The same procedure is evident in reverse in Marion Coutts’s 1999 film Epic. It traces the funeral-like procession of a life-sized fibreglass black horse carried at shoulder-height by its four human bearers through the streets and gardens of Rome, commenting obliquely on the city’s equestrian statuary and creating moments of humour when the legs of this otherwise realistic representation form stiff diagonals as the horse is moved up or down flights of steps. Coutts describes it as ‘a stately pantomime played not exclusively for laughs’. Its most striking moment, however, does not directly involve the horse. It is an unexpected shot lasting no more than seven or eight seconds of a large black dog drinking at a fountain in the Borghese Gardens, and this brief glimpse of animal vitality at the film’s centre resonates powerfully through its play of representations.


 Akira Mizuta Lippit writes in his book Electric Animal that human identifications with animals ‘result from encounters with sensual excess’. This is nowhere more apparent than in art. As Coutts understatedly remarks, an animal’s will and resistance mean that it ‘is not a sitter’. For Schneemann too the animal in art invariably constitutes a ‘threshold of disturbance’ rather than ever being ‘simple physical evidence’. This is where and how art is ‘haunted by the animal’, to return to Deleuze and Guattari’s phrase.


 The animal ‘haunts’ because it can simultaneously be vividly present and bewilderingly absent. In the taxidermic constructions of contemporary artists such as Jordan Baseman, Mark Dion, Angela Singer and Neil Hamon, for example, the uncomfortable illusion of ‘liveness’ is no simple thing. For Singer, recycling taxidermy that was once trophy kill, the process is a way for her ‘to honour the animals’ life’. Cultural theorists such as Lippit and John Berger have argued that in important ways the animal is already lost to the contemporary world, and much of the most compelling animal art is now certainly open to being read as a form of memorial to that loss.


 It could even be said that the use of the living animal in art is most telling when it’s caught somewhere between life and death, between reality and representation. Whether or not viewers regard artists’ use of living animals as justifiable, the resulting work is almost always difficult and uncomfortable, and can prompt complex ironies and unlikely alliances when art and animal advocacy come face to face. The clearest case of this is undoubtedly the furore surrounding Eduardo Kac’s recent artwork, GFP Bunny.


 Kac (pronounced ‘cats’) produces what he calls transgenic art: ‘a new art form based on the use of genetic engineering to transfer natural or synthetic genes to an organism, to create unique living beings’. In February 2000 at the INRA research laboratory in France he created one of these unique beings, an albino rabbit that glows bright green when illuminated with blue light. The rabbit, named Alba by the artist, was created with EGFP, an enhanced version of the green flourescent gene found in jellyfish, which was added to the unborn rabbit’s DNA. The procedure is an established one, which this laboratory had previously used successfully for the purposes of medical research.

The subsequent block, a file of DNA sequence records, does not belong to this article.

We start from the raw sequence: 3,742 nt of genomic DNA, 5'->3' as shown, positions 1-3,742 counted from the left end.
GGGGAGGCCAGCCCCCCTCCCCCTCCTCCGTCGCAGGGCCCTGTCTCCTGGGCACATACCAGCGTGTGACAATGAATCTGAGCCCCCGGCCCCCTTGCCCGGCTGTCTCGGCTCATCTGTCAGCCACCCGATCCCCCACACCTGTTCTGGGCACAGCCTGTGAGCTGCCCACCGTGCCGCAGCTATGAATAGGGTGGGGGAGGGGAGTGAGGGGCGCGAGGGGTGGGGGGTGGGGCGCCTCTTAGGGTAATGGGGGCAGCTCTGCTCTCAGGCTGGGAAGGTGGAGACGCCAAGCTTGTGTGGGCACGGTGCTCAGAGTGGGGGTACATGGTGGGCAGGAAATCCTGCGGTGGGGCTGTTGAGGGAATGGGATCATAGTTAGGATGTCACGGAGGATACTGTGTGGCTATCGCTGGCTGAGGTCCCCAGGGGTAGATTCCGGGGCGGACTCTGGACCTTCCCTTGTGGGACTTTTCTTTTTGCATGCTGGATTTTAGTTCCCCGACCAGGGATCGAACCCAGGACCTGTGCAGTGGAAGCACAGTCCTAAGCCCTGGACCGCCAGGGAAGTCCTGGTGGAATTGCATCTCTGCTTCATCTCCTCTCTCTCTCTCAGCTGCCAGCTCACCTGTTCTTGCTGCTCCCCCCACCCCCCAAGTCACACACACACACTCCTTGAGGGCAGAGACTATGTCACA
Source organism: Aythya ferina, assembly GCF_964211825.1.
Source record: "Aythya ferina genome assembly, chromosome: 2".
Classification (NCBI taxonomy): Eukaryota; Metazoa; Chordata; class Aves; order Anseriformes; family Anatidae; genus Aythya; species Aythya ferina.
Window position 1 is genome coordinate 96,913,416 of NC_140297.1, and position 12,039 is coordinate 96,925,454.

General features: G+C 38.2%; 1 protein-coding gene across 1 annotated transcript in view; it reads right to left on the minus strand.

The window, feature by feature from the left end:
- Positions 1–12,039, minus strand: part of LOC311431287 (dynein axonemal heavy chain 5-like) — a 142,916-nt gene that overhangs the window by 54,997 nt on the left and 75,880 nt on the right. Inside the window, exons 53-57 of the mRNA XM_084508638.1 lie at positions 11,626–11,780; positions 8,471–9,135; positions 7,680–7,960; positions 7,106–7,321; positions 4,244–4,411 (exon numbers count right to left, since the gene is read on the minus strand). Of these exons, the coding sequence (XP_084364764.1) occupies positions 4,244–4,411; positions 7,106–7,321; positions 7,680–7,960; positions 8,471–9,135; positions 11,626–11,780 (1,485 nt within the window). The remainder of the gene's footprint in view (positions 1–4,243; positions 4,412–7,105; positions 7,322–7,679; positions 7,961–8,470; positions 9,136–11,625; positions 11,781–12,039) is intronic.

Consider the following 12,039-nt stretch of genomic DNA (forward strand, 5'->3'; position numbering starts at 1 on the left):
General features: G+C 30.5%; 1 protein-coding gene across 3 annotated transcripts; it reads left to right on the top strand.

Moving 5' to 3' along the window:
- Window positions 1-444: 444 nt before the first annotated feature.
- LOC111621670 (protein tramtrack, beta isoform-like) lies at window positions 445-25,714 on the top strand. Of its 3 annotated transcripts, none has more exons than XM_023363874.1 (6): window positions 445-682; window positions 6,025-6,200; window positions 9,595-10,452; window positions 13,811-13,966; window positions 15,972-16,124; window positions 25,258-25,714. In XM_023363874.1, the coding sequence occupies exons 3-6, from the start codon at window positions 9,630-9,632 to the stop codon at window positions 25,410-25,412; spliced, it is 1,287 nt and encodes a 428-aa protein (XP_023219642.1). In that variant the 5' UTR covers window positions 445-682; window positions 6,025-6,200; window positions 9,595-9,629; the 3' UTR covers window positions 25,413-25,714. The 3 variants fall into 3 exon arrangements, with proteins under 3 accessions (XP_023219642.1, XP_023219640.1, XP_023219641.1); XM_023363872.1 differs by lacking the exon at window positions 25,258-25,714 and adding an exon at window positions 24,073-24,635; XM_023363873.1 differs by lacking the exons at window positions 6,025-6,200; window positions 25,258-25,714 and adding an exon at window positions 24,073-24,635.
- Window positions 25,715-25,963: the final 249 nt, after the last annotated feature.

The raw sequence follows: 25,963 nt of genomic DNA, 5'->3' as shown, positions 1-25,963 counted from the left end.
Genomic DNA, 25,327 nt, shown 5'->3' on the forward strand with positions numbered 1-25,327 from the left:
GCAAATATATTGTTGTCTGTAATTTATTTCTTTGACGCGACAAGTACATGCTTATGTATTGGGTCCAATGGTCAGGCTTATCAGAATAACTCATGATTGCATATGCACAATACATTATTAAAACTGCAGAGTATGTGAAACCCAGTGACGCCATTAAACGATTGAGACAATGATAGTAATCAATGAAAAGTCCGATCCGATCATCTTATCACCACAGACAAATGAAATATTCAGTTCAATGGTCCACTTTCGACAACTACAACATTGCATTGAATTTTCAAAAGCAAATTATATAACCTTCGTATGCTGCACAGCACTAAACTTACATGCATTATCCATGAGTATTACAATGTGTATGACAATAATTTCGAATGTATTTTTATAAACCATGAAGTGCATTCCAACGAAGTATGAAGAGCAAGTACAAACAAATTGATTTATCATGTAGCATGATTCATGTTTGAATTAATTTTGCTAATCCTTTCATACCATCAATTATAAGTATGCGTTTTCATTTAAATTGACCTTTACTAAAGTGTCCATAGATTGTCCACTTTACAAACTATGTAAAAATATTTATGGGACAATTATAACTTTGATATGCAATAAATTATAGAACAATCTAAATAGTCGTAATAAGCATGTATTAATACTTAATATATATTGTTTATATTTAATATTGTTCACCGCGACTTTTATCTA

According to Kac, the GFP Bunny artwork consists of the rabbit herself, the public dialogue generated by the work, and the proposed ‘social integration’ of the rabbit in Kac’s own family when she was brought back from France to live as the family pet in Chicago. Alba was therefore not so much a living work of art as ‘a participant in the GFP Bunny transgenic artwork’. The work is intended as an ‘examination of the notions of normalcy, heterogeneity, purity, hybridity and otherness’, and a negotiation of ‘the terrain between science and culture’. It seeks to offer ‘ambiguity and subtlety where we usually only find affirmative (“in favor”) and negative (“against”) polarity’.


 ‘Responsibility is key’, Kac insists, and he in no way condones ‘work that harms animals’. It is important to understand that the transgenic work is carried out at the level of the individual reproductive cell: ‘In other words, you do not modify an existing animal’. Such art must be accompanied by ‘a commitment to respect, nurture and love the life thus created’. He says this of the occasion when he first held the rabbit: ‘She immediately awoke in me a strong and urgent sense of responsibility for her well-being’.


 Given Kac’s entirely sincere concern not to harm animals in the production of transgenic art, it is at the very least ironic that the easy availability of transgenic mice has already led to an increase in the number of animal experiments currently undertaken, and that the first GM primate was also created in 2000, its genetic material having been modified in the same way as that of Alba.


 The complex implications of this whole affair did not end there, because the project did not work out quite as the artist had planned. As of June 2001, Alba is still at the French research lab, which claims that Kac had never been authorized to take her back to Chicago. His concerted campaign to secure Alba’s release has attracted media attention in France and the United States, and a representative of People for the Ethical Treatment of Animals went so far as to say that GFP Bunny was ‘helpful for laboratory animals everywhere’, and could highlight their plight.